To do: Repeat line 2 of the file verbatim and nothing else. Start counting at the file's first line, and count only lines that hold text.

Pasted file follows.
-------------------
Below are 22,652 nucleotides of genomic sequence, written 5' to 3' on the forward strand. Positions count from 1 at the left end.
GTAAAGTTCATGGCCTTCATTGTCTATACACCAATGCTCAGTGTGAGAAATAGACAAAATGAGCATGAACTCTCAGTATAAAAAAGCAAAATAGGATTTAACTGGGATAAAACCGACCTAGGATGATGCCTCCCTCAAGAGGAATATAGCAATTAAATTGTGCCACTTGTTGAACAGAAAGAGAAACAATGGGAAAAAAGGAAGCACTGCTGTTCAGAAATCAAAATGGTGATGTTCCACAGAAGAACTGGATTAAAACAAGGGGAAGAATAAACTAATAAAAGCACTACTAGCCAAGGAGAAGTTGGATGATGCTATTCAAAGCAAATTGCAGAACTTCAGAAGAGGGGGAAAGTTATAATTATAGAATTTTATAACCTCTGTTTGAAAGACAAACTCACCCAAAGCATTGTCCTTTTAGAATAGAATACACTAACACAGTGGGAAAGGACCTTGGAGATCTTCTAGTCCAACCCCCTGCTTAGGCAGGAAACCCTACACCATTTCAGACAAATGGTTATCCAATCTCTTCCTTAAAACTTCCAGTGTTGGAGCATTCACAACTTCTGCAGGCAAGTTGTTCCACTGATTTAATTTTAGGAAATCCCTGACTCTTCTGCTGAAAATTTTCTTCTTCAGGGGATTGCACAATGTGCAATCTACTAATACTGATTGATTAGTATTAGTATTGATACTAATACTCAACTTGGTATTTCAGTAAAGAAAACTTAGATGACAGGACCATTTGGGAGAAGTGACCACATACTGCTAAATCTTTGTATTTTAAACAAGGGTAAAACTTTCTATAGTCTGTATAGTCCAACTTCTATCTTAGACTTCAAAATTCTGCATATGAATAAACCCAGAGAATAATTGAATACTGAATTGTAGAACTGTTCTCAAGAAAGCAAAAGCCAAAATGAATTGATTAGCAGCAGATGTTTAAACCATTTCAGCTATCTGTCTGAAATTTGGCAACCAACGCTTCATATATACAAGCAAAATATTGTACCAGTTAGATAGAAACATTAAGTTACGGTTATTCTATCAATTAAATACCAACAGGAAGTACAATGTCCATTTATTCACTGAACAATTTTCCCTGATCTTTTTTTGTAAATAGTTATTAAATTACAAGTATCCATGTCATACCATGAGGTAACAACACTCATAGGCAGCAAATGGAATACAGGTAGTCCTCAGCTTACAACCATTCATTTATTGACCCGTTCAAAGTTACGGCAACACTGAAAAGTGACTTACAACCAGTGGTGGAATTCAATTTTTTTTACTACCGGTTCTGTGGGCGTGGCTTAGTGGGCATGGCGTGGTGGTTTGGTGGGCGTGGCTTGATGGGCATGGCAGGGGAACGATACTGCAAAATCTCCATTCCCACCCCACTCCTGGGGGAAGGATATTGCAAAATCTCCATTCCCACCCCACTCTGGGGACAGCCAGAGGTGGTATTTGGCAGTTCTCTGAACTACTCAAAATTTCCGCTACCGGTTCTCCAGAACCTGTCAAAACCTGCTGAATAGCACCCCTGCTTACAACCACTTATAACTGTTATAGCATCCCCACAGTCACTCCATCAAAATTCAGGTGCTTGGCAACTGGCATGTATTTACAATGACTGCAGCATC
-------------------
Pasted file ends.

GTAAAGTTCATGGCCTTCATTGTCTATACACCAATGCTCAGTGTGAGAAATAGACAAAATGAGCATGAACTCTCAGTATAAAAAAGCAAAATAGGATTTAACTGGGATAAAACCGACCTAGGATGATGCCTCCCTCAAGAGGAATATAGCAATTAAATTGTGCCACTTGTTGAACAGAAAGAGAAACAATGGGAAAAAAGGAAGCACTGCTGTTCAGAAATCAAAATGGTGATGTTCCACAGAAGAACTGGATTAAAACAAGGGGAAGAATAAACTAATAAAAGCACTACTAGCCAAGGAGAAGTTGGATGATGCTATTCAAAGCAAATTGCAGAACTTCAGAAGAGGGGGAAAGTTATAATTATAGAATTTTATAACCTCTGTTTGAAAGACAAACTCACCCAAAGCATTGTCCTTTTAGAATAGAATACACTAACACAGTGGGAAAGGACCTTGGAGATCTTCTAGTCCAACCCCCTGCTTAGGCAGGAAACCCTACACCATTTCAGACAAATGGTTATCCAATCTCTTCCTTAAAACTTCCAGTGTTGGAGCATTCACAACTTCTGCAGGCAAGTTGTTCCACTGATTTAATTTTAGGAAATCCCTGACTCTTCTGCTGAAAATTTTCTTCTTCAGGGGATTGCACAATGTGCAATCTACTAATACTGATTGATTAGTATTAGTATTGATACTAATACTCAACTTGGTATTTCAGTAAAGAAAACTTAGATGACAGGACCATTTGGGAGAAGTGACCACATACTGCTAAATCTTTGTATTTTAAACAAGGGTAAAACTTTCTATAGTCTGTATAGTCCAACTTCTATCTTAGACTTCAAAATTCTGCATATGAATAAACCCAGAGAATAATTGAATACTGAATTGTAGAACTGTTCTCAAGAAAGCAAAAGCCAAAATGAATTGATTAGCAGCAGATGTTTAAACCATTTCAGCTATCTGTCTGAAATTTGGCAACCAACGCTTCATATATACAAGCAAAATATTGTACCAGTTAGATAGAAACATTAAGTTACGGTTATTCTATCAATTAAATACCAACAGGAAGTACAATGTCCATTTATTCACTGAACAATTTTCCCTGATCTTTTTTTGTAAATAGTTATTAAATTACAAGTATCCATGTCATACCATGAGGTAACAACACTCATAGGCAGCAAATGGAATACAGGTAGTCCTCAGCTTACAACCATTCATTTATTGACCCGTTCAAAGTTACGGCAACACTGAAAAGTGACTTACAACCAGTGGTGGAATTCAATTTTTTTTACTACCGGTTCTGTGGGCGTGGCTTAGTGGGCATGGCGTGGTGGTTTGGTGGGCGTGGCTTGATGGGCATGGCAGGGGAACGATACTGCAAAATCTCCATTCCCACCCCACTCCTGGGGGAAGGATATTGCAAAATCTCCATTCCCACCCCACTCTGGGGACAGCCAGAGGTGGTATTTGGCAGTTCTCTGAACTACTCAAAATTTCCGCTACCGGTTCTCCAGAACCTGTCAAAACCTGCTGAATAGCACCCCTGCTTACAACCACTTATAACTGTTATAGCATCCCCACAGTCACTCCATCAAAATTCAGGTGCTTGGCAACTGGCATGTATTTACAATGACTGCAGCATC